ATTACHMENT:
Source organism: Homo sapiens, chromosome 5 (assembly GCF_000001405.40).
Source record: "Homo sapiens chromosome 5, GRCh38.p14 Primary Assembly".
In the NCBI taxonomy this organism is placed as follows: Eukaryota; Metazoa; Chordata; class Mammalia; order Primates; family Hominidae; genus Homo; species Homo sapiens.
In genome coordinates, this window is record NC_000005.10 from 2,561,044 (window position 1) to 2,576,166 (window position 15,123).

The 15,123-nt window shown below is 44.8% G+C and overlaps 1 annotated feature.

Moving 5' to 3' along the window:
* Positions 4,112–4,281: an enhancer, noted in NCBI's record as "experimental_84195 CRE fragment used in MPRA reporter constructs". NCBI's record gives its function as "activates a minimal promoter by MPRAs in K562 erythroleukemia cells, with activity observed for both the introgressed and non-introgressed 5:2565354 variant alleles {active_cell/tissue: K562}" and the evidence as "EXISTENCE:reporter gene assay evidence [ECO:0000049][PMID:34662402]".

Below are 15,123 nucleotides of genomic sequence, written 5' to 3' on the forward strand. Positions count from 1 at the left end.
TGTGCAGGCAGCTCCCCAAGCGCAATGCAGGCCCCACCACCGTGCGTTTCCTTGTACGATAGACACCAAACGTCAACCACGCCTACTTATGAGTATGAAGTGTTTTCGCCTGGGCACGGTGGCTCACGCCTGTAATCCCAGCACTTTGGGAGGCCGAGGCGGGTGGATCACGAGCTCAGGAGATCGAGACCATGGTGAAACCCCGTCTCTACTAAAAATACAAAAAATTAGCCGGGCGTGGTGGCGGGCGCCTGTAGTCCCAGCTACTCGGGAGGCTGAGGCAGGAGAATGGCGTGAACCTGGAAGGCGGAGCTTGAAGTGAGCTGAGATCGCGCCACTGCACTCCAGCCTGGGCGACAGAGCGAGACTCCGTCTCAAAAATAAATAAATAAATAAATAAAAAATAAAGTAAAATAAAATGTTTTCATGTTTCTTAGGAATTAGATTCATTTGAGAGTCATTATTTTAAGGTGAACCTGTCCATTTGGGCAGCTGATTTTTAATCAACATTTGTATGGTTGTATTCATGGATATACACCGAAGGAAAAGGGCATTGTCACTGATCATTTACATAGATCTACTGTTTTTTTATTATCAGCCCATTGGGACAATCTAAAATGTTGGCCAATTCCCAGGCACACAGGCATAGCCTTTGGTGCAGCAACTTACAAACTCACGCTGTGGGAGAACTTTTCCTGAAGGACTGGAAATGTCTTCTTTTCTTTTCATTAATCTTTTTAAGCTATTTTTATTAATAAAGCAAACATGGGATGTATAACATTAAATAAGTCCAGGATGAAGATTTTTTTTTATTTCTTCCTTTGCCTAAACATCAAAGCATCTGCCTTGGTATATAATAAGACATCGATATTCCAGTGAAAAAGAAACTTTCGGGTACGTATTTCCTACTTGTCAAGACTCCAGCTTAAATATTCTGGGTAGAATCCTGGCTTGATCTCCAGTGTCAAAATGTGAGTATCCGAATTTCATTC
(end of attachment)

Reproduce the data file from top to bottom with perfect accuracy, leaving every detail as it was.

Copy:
Source organism: Homo sapiens, chromosome 5 (assembly GCF_000001405.40).
Source record: "Homo sapiens chromosome 5, GRCh38.p14 Primary Assembly".
In the NCBI taxonomy this organism is placed as follows: Eukaryota; Metazoa; Chordata; class Mammalia; order Primates; family Hominidae; genus Homo; species Homo sapiens.
In genome coordinates, this window is record NC_000005.10 from 2,561,044 (window position 1) to 2,576,166 (window position 15,123).

The 15,123-nt window shown below is 44.8% G+C and overlaps 1 annotated feature.

Moving 5' to 3' along the window:
* Positions 4,112–4,281: an enhancer, noted in NCBI's record as "experimental_84195 CRE fragment used in MPRA reporter constructs". NCBI's record gives its function as "activates a minimal promoter by MPRAs in K562 erythroleukemia cells, with activity observed for both the introgressed and non-introgressed 5:2565354 variant alleles {active_cell/tissue: K562}" and the evidence as "EXISTENCE:reporter gene assay evidence [ECO:0000049][PMID:34662402]".

Below are 15,123 nucleotides of genomic sequence, written 5' to 3' on the forward strand. Positions count from 1 at the left end.
TGTGCAGGCAGCTCCCCAAGCGCAATGCAGGCCCCACCACCGTGCGTTTCCTTGTACGATAGACACCAAACGTCAACCACGCCTACTTATGAGTATGAAGTGTTTTCGCCTGGGCACGGTGGCTCACGCCTGTAATCCCAGCACTTTGGGAGGCCGAGGCGGGTGGATCACGAGCTCAGGAGATCGAGACCATGGTGAAACCCCGTCTCTACTAAAAATACAAAAAATTAGCCGGGCGTGGTGGCGGGCGCCTGTAGTCCCAGCTACTCGGGAGGCTGAGGCAGGAGAATGGCGTGAACCTGGAAGGCGGAGCTTGAAGTGAGCTGAGATCGCGCCACTGCACTCCAGCCTGGGCGACAGAGCGAGACTCCGTCTCAAAAATAAATAAATAAATAAATAAAAAATAAAGTAAAATAAAATGTTTTCATGTTTCTTAGGAATTAGATTCATTTGAGAGTCATTATTTTAAGGTGAACCTGTCCATTTGGGCAGCTGATTTTTAATCAACATTTGTATGGTTGTATTCATGGATATACACCGAAGGAAAAGGGCATTGTCACTGATCATTTACATAGATCTACTGTTTTTTTATTATCAGCCCATTGGGACAATCTAAAATGTTGGCCAATTCCCAGGCACACAGGCATAGCCTTTGGTGCAGCAACTTACAAACTCACGCTGTGGGAGAACTTTTCCTGAAGGACTGGAAATGTCTTCTTTTCTTTTCATTAATCTTTTTAAGCTATTTTTATTAATAAAGCAAACATGGGATGTATAACATTAAATAAGTCCAGGATGAAGATTTTTTTTTATTTCTTCCTTTGCCTAAACATCAAAGCATCTGCCTTGGTATATAATAAGACATCGATATTCCAGTGAAAAAGAAACTTTCGGGTACGTATTTCCTACTTGTCAAGACTCCAGCTTAAATATTCTGGGTAGAATCCTGGCTTGATCTCCAGTGTCAAAATGTGAGTATCCGAATTTCATTC